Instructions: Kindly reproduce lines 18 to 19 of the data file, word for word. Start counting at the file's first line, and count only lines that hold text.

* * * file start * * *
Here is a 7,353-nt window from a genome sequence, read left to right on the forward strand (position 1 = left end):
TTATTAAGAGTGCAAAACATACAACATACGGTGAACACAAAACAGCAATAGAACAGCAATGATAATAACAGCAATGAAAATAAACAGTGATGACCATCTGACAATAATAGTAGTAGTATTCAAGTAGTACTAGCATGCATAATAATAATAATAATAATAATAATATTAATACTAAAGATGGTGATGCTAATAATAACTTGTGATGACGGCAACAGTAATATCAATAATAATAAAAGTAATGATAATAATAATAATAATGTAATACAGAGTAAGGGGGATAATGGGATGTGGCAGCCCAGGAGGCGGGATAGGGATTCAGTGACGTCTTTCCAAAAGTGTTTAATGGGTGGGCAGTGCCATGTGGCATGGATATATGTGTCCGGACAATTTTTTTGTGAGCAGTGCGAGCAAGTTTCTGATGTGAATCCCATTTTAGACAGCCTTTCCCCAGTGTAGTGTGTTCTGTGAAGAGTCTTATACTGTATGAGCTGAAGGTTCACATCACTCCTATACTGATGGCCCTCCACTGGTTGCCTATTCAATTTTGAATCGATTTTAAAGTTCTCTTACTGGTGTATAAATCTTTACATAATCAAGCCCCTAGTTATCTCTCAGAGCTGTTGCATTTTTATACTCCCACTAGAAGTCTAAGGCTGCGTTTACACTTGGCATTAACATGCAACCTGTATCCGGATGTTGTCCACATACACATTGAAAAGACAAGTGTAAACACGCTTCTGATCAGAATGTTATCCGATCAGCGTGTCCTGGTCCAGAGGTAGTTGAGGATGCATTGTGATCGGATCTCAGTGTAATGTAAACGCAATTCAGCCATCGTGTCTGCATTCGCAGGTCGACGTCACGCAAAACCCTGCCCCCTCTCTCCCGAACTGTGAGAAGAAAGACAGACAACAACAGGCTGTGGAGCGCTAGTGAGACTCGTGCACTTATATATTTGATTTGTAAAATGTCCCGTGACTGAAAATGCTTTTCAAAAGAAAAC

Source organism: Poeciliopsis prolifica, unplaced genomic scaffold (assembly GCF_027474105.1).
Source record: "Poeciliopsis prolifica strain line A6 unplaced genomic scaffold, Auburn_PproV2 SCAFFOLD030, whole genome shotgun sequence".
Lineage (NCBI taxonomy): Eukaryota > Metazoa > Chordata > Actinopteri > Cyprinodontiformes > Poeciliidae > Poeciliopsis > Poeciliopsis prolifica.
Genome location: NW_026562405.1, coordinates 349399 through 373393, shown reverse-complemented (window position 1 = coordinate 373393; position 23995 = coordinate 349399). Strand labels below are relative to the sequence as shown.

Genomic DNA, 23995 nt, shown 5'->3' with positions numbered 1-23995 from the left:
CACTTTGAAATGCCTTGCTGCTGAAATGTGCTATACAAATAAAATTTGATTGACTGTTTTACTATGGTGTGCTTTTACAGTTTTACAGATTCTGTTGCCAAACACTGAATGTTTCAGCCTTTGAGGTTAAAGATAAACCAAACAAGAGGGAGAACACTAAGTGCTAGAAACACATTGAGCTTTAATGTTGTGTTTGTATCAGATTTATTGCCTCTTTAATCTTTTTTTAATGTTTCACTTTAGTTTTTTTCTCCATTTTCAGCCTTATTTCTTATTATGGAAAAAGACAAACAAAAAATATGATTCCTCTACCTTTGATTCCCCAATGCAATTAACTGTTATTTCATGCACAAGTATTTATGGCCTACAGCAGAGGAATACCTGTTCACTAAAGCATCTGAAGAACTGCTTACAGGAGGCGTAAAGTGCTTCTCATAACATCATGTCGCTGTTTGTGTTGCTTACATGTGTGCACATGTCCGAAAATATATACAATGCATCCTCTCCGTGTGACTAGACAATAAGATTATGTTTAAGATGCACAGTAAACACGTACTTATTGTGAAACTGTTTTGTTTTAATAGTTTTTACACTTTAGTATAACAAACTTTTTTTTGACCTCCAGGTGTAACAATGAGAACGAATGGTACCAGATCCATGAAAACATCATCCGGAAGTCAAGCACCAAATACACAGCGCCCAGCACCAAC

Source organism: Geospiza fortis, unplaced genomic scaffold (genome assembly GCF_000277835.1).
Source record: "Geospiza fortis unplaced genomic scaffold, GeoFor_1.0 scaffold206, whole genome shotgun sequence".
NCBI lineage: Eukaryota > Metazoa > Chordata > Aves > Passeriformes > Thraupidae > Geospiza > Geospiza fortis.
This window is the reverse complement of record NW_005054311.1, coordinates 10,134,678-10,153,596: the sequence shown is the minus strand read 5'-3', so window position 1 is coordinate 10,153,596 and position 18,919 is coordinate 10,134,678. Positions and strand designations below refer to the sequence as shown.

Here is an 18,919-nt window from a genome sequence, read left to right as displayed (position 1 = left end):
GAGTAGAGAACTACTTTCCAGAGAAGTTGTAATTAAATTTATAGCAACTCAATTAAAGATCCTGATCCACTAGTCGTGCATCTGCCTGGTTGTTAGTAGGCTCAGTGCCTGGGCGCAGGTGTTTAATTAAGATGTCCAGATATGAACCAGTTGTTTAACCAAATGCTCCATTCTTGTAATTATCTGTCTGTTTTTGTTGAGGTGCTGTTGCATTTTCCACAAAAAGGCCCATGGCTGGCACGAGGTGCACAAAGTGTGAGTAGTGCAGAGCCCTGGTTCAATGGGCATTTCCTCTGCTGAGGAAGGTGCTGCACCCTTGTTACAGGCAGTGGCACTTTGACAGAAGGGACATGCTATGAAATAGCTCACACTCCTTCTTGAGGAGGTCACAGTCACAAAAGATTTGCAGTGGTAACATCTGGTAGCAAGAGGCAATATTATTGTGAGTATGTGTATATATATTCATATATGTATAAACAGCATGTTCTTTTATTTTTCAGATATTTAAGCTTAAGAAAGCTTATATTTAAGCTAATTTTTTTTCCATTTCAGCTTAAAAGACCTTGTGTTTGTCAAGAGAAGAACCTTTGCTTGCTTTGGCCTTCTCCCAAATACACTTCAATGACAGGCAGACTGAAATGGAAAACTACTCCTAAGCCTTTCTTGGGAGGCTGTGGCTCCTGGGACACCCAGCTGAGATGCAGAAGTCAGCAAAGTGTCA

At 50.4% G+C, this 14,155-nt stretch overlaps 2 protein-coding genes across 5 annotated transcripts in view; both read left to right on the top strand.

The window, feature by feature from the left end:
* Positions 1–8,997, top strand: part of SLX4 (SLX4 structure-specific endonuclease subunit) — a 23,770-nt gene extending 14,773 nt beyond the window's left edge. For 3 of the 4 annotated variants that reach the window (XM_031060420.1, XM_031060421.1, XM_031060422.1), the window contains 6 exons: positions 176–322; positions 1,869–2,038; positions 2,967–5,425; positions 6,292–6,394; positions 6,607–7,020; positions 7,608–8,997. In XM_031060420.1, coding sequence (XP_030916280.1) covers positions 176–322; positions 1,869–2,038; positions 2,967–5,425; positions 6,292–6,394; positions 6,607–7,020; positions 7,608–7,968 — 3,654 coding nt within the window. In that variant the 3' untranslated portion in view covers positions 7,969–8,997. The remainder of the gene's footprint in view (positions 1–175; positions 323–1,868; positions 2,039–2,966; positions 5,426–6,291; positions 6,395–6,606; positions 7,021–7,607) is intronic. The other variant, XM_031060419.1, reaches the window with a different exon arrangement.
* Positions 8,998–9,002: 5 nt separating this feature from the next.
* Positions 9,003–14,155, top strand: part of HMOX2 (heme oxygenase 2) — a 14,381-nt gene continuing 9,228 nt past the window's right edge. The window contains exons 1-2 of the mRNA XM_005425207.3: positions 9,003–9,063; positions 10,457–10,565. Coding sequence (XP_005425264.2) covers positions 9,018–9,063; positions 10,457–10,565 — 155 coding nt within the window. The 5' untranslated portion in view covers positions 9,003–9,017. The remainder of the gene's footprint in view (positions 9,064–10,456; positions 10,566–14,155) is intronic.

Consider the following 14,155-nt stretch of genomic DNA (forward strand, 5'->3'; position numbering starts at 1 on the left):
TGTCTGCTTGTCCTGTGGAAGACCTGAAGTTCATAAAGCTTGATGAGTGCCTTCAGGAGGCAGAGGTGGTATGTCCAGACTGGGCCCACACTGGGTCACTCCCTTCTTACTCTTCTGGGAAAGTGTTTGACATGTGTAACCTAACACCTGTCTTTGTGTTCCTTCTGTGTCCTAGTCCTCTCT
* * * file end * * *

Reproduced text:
* Positions 8,998–9,002: 5 nt separating this feature from the next.
* Positions 9,003–14,155, top strand: part of HMOX2 (heme oxygenase 2) — a 14,381-nt gene continuing 9,228 nt past the window's right edge. The window contains exons 1-2 of the mRNA XM_005425207.3: positions 9,003–9,063; positions 10,457–10,565. Coding sequence (XP_005425264.2) covers positions 9,018–9,063; positions 10,457–10,565 — 155 coding nt within the window. The 5' untranslated portion in view covers positions 9,003–9,017. The remainder of the gene's footprint in view (positions 9,064–10,456; positions 10,566–14,155) is intronic.